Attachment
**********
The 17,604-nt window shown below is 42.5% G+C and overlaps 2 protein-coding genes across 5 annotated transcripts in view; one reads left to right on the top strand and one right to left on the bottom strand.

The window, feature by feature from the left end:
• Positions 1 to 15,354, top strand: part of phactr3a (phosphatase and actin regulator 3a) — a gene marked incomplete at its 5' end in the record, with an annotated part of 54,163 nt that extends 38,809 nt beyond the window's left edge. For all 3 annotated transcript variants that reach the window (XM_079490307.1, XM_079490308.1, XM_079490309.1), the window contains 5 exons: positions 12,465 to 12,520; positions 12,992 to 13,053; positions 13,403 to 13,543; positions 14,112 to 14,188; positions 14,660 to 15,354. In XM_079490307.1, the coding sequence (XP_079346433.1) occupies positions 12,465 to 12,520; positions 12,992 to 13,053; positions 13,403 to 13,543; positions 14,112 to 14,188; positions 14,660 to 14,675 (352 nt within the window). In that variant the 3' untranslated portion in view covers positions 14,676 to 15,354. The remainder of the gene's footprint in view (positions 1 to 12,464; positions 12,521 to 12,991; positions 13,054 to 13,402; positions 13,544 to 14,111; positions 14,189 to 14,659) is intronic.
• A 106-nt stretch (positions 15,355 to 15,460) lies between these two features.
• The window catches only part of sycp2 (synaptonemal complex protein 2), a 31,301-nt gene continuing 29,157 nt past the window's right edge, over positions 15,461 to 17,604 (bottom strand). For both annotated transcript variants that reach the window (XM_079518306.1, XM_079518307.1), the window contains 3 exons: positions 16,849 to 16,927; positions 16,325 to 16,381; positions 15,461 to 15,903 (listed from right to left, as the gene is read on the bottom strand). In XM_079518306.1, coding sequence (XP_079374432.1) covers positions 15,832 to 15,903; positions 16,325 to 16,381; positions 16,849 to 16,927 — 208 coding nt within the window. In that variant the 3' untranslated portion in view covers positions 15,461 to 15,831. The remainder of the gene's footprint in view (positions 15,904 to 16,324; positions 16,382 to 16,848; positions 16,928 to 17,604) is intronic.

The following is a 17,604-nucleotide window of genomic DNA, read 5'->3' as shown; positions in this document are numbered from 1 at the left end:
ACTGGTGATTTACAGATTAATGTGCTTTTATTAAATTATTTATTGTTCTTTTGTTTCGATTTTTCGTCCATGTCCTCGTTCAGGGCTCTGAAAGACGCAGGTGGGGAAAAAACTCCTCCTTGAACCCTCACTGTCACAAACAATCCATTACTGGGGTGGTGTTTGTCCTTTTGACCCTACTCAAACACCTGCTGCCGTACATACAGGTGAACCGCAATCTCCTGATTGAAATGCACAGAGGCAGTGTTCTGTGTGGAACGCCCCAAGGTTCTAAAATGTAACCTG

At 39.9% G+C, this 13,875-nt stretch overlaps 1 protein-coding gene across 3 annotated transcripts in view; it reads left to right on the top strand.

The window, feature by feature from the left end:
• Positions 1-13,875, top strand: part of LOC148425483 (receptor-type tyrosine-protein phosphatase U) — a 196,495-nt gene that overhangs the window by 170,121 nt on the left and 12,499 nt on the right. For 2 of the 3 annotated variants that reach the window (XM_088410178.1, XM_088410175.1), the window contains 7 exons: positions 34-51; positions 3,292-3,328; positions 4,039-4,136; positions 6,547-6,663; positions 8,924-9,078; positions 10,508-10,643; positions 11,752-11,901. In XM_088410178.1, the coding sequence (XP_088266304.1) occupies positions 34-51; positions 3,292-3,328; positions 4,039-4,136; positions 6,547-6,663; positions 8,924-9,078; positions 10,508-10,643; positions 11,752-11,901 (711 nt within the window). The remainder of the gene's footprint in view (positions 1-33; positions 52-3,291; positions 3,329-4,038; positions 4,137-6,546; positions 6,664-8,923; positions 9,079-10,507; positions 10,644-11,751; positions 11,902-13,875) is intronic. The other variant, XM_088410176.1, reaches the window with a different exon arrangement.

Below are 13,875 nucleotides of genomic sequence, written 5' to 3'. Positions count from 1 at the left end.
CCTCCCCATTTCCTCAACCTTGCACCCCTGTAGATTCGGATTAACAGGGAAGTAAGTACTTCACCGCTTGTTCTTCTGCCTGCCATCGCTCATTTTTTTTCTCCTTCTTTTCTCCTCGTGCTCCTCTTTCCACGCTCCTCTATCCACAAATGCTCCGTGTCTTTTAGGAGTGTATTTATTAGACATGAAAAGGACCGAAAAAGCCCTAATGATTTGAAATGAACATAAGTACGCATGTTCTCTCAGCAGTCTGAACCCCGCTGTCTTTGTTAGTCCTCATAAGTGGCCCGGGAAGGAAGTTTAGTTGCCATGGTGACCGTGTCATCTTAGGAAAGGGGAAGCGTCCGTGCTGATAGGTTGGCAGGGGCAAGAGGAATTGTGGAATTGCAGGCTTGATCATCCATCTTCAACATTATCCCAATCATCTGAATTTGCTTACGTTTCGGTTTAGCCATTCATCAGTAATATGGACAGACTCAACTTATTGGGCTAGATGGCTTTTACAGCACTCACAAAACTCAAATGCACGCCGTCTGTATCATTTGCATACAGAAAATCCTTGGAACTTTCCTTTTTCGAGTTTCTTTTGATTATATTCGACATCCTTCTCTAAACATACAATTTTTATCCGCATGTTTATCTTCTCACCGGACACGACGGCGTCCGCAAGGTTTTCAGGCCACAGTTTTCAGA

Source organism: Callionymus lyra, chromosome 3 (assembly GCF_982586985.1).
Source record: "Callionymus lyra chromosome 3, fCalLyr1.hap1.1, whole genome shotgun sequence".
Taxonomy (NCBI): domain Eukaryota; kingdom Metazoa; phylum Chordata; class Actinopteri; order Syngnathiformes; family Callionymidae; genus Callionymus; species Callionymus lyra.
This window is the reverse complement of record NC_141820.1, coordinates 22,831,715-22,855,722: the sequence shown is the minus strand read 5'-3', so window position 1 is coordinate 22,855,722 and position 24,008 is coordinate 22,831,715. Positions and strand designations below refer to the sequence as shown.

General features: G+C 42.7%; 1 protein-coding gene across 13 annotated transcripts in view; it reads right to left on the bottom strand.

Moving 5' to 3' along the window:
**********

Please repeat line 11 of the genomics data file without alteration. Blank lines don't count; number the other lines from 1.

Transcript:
Below are 13,875 nucleotides of genomic sequence, written 5' to 3'. Positions count from 1 at the left end.